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Spring 2007 · Vol. 36 No. 1 · pp. 104–5 

Book Review

Using Scripture in a Global Age: Framing Biblical Issues

C. Norman Kraus. Telford, PA: Cascadia, 2006. 198 pages.

Reviewed by Doug Heidebrecht

Using Scripture in a Global Age is a collection of essays by C. Norman Kraus, retired missionary to Japan and former professor at Goshen College (Ind.). The loosely-connected essays are woven together around Kraus’s exploration of the process of contextualizing the biblical message in today’s world.

In the first three essays Kraus reflects on the significance of an Anabaptist hermeneutic, which offers “a way of reading and contextualizing Scripture” that recognizes the locus of the Spirit’s guidance in the local congregation’s particular cultural setting. It is in this process of contextualization—“the interpretation and application of the text in different and changing cultural contexts”—that Kraus calls for “constructive, critical theological discernment and cultural adaptation” of the biblical text.

In the following six essays, Kraus attempts to demonstrate his hermeneutical methodology in relation to the issues of peace and violence, same-sex behavior, spirituality, and technology. Each of these essays reflects his call for a paradigm shift that is intended to adapt the biblical message to the structures and presuppositions of the North American context in which the church finds itself.

Finally, in the last three essays, Kraus describes the development of an intentional church community (the Assembly Congregation) and reflects autobiographically on his own theological journey, which serves as an example of his own effort to express an “authentic” Anabaptist theology.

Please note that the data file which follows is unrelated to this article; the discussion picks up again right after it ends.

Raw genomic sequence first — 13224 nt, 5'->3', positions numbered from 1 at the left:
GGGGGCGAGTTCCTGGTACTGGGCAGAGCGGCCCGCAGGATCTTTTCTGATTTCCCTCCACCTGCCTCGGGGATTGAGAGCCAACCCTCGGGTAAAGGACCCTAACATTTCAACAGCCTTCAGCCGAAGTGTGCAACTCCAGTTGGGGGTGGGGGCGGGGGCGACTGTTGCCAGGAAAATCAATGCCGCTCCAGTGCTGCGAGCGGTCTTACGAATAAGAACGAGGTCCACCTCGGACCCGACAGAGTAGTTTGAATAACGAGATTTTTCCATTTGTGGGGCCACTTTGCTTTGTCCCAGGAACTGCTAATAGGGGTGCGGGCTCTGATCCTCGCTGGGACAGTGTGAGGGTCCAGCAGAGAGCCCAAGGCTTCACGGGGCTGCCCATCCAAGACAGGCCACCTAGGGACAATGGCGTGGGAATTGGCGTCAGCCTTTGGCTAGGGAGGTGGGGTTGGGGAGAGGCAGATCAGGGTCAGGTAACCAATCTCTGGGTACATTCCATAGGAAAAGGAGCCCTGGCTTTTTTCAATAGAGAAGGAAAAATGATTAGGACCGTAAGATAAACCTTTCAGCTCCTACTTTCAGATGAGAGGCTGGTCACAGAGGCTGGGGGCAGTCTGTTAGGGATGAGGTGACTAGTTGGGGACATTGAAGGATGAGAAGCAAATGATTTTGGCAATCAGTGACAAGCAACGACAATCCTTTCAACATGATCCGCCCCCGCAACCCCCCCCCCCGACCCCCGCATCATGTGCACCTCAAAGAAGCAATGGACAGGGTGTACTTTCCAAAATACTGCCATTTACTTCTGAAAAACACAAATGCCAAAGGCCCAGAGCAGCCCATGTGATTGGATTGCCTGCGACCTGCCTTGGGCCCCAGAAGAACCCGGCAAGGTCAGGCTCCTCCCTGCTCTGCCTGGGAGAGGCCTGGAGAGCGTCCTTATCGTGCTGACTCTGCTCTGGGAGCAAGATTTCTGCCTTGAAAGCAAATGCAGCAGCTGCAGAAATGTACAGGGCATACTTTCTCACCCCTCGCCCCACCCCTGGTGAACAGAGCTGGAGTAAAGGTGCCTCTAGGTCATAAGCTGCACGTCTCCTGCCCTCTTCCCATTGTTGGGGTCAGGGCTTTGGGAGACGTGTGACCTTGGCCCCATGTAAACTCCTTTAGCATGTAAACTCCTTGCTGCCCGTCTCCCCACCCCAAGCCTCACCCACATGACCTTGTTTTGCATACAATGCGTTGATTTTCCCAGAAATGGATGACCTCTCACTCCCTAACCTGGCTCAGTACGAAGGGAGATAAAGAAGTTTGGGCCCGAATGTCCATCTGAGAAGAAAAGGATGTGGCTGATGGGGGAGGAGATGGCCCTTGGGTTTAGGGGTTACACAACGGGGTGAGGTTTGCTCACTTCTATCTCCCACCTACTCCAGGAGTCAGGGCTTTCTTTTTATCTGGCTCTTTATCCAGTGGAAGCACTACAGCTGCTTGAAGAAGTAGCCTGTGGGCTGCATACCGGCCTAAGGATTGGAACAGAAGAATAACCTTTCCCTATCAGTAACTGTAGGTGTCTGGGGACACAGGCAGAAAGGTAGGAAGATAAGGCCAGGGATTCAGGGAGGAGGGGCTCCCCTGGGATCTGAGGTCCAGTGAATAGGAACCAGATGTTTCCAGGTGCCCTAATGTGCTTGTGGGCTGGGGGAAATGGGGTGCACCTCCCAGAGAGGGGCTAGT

I particularly enjoyed the first three chapters, as Kraus seeks to clarify what an Anabaptist hermeneutic looks like in contrast to the literalistic hermeneutic of American fundamentalism. This tension is illustrated well in Kraus’s later account of how he has moved beyond the fundamentalist influences of his early years. At the heart of Kraus’s own approach is his identification of an authentic Anabaptist hermeneutic with the constructive contextualization of the biblical text. But what is missing is a clear explanation of what contextualization entails. Kraus’s goal to reconstruct the ancient meaning of the biblical text and to construct an authentic contextual embodiment of its meaning for the contemporary context is commendable.

However, in the endeavor to contextualize the import of Scripture—not the original literal wording—Kraus’s approach faces the very real possibility of losing sight of the biblical text. Furthermore, the book does not explore how different cultural contexts or pervasive contemporary values can unconsciously shape the construction of general principles, which are then purported to be derived from the Bible. These methodological hazards are discernible in Kraus’s own attempt to contextualize the Levitical purity codes pertaining to same-sex behavior.

Perhaps the value of Kraus’ work emerges most profoundly in the hermeneutical questions he asks throughout the book. I kept hoping he would answer more of these questions than he does. Nevertheless, it is when the church attempts to respond to good questions that it is challenged to become involved in the contextualization process Kraus is calling for.

Doug Heidebrecht
Instructor in Biblical and Theological Studies
Bethany College, Hepburn, Saskatchewan

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